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Mission of Hope

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Thursday, August 9, 2007

Editor's note: For a technical reason that we haven't been able to solve, the "Continue reading..." link at the bottom of the intro to this journal entry isn't working correctly. To read the full journal entry, click on the date (Thursday, August 9, 2007) at the top of the article. We apologize for any confusion this may have caused.

By Bonnie Black

Upon A Team’s arrival Monday night around 10:30 (12:30am your time) we opened the doors to Nicasa to find not much there! It seems that there had been a dental clinic held in multiple rooms and new painting of all bathrooms and bedrooms. There were only 3 bunks in the men’s room, 3 in the women’s small room and 4 in the larger room. Also, every room was locked as new locks had been put in prior to our arrival. Quite a surprise! But, primary on our minds at that time was to find the mattresses and the suitcases with the linens; nothing was where we had left them. So here we were near midnight playing “Huckle, Bucklel Beanstalk!” Soon, we found what we needed and our heads hit the pillows. No trouble falling asleep, though.

In the morning, we found the bunkbeds had been stored on their ends against each other in the CFC dining room. We did not relish going to get them and dragging them over, so we asked Mauricio to find out if some “fuerte muchachos” could do so. Around sunrise on Wednesday, 10 of the missing 15 bunkbeds were dragged (yes, literally) to our front yard by the guards. Sister Rosa promises the rest will be moved by strong students no later than Thursday morning.

Then, there was a water main break on our first morning of work around 10a.m. which caused us a bit of consternation until it returned late morning on Wednesday. Setting up Nicasa without water kept us using our creativity; luckily, we had filled a couple of the water buckets and boiled some water prior to the unexpected outage.

Under the new electricity rationing plan defined by Union Fenosa, the Managua area is not affected by loss of power from 7:00 AM to 2:00 PM. From 2:00 PM to 6:00 PM, Managua is exposed to blackouts in order to provide electricity to the other departments. This schedule guarantees businesses and the government to run normally during the morning hours, and also gives time for the commerce sector to "comply" with the afternoon blackouts. Blackouts in our area are not to exceed five hours. BUT, A Team discovered that we lost power on Tuesday around 2:30 (as expected) but it did not return until after 8pm. They say that energy cuts will not be applied during the weekends because the energy demand diminishes considerably. But, we will see!

Delivery of all of the home shelter supplies arrived on Wednesday even through the rain which fell periodically. Of course, raining here is about 3-5 minutes followed by bright, hot sun almost instantaneously…all contributing to the humidity this time of year.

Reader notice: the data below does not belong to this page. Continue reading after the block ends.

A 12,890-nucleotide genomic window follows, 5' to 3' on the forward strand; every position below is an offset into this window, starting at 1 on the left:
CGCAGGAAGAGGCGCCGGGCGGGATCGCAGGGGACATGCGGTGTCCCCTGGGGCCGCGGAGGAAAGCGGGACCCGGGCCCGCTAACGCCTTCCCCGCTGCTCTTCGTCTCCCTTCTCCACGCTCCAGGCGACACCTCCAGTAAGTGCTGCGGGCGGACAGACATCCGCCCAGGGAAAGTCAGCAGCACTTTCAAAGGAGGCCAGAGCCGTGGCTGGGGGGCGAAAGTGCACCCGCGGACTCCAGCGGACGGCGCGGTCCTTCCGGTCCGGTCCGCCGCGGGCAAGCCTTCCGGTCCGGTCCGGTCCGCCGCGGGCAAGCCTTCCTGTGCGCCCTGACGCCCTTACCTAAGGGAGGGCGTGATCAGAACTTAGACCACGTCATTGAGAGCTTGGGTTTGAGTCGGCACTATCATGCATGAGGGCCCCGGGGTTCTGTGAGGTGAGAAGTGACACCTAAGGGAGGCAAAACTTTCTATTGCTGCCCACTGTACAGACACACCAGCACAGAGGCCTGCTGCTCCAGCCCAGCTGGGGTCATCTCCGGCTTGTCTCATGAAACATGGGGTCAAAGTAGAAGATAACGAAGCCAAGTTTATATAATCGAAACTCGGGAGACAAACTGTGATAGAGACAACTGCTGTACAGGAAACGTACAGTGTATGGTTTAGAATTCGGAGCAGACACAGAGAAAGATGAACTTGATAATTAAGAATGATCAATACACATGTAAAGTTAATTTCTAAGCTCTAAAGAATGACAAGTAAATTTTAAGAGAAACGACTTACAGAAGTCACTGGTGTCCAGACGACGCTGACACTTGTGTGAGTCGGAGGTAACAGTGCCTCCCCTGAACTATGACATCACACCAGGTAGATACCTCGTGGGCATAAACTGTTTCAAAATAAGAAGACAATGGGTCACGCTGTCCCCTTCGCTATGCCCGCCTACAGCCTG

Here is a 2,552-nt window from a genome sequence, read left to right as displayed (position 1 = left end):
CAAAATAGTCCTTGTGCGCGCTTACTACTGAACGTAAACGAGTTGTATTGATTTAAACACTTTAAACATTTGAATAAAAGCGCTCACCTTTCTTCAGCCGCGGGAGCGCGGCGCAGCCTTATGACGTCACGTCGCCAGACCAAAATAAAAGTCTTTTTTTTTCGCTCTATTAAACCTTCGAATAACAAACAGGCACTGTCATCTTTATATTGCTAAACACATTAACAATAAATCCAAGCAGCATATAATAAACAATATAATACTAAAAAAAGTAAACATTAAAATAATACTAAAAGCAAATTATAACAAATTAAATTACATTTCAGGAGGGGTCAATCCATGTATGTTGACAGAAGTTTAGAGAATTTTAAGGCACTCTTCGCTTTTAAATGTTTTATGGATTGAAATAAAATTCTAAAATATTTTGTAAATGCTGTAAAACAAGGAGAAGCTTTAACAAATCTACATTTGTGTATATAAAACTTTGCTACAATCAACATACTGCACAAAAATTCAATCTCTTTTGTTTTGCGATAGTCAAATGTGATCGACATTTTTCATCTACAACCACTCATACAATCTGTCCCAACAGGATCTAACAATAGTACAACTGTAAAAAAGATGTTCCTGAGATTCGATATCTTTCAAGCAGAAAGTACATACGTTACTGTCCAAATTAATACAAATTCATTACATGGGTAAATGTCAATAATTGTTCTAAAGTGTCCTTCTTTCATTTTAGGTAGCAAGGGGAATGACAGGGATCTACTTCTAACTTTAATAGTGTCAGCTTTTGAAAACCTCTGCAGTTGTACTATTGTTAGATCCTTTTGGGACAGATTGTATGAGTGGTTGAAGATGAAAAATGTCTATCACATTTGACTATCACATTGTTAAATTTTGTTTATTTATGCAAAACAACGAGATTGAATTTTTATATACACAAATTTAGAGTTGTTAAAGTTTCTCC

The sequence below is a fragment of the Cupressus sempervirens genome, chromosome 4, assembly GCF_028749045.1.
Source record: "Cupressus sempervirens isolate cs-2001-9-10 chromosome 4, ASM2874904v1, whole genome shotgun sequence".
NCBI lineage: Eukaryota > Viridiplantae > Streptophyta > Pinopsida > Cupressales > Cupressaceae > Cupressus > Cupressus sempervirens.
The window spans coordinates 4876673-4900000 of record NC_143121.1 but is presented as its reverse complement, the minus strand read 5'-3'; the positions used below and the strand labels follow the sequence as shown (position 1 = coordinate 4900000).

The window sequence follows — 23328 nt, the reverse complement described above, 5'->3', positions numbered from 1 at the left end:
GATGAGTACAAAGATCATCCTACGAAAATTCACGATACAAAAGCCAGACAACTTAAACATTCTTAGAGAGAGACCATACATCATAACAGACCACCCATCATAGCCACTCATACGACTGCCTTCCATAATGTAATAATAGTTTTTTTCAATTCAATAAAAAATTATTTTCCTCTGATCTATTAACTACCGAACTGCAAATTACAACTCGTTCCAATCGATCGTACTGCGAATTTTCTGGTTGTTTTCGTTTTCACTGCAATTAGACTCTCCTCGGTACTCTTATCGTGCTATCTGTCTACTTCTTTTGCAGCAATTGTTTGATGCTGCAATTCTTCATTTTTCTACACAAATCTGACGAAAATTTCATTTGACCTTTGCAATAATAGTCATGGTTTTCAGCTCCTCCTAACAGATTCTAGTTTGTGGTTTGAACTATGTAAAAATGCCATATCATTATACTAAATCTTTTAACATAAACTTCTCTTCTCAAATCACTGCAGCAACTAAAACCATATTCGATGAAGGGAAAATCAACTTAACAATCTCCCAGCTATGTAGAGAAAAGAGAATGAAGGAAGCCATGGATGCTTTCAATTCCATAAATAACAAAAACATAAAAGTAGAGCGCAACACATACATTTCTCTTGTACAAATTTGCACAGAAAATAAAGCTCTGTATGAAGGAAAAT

Diane Crosier and Mauricio went to the markets and have our cocina well-stocked for the main group’s arrival (it also means we can have more than toast for a meal!). Actually, we were good to ourselves and decided rather than another meal of either ham and cheese on toast or the other choice of cheese and ham on toast, we splurged and went to El Eskimo Restaurant for dinner on Tuesday evening. Quite a nice meal, including salad bar and dessert with beverage for about $16 including tip.

Roger Patnode spent much of the afternoon bringing the database of the heights and weights up-to-date on a spreadsheet. All of the data from February is now in existent and we will use that as we proceed through our semi-annual assessments early next week.

All is ready for the arrival of the main group today around 11:30 at the airport. Once everything is loaded on to the two buses (one for passengers, another for suitcases) they should be at Nicasa around 1pm or 2pm. An orientation will occur for all as always there are just a few differences from trip-to-trip. Then, at 4pm, the television station will be here to interview Inocencio about what the Mission does for home shelters and members of the Managua Rotary Club will be joined by our Plattsburgh Rotary Club representatives on Mission regarding the Rotary International Matching Grant Privy Project. Of course, Sister Debbie will be here by that time and available to talk with them, too. Although the meeting with the 13 families receiving their shelters was at 3pm yesterday, they will not be obtaining their foundation materials until this afternoon – the photo op!

This afternoon, Dr. Roger Patnode will be meeting at ANF with various local agencies, also NGOs like we are, joined by Oscar Flores when he arrives. Projects and philosophies will be on the table for discussion.

Much is already lined up for all to do over our extended time in the country. I will do my best to keep you all up-to-date with our daily activities – even if you don’t receive a message each day, know that I will be making daily journal entries to send…sometimes two at a time, if necessary.

I look forward to being your eyes and ears on the ground here in Chiquilistagua, Nicaragua, for the next two weeks. Hasta manana!

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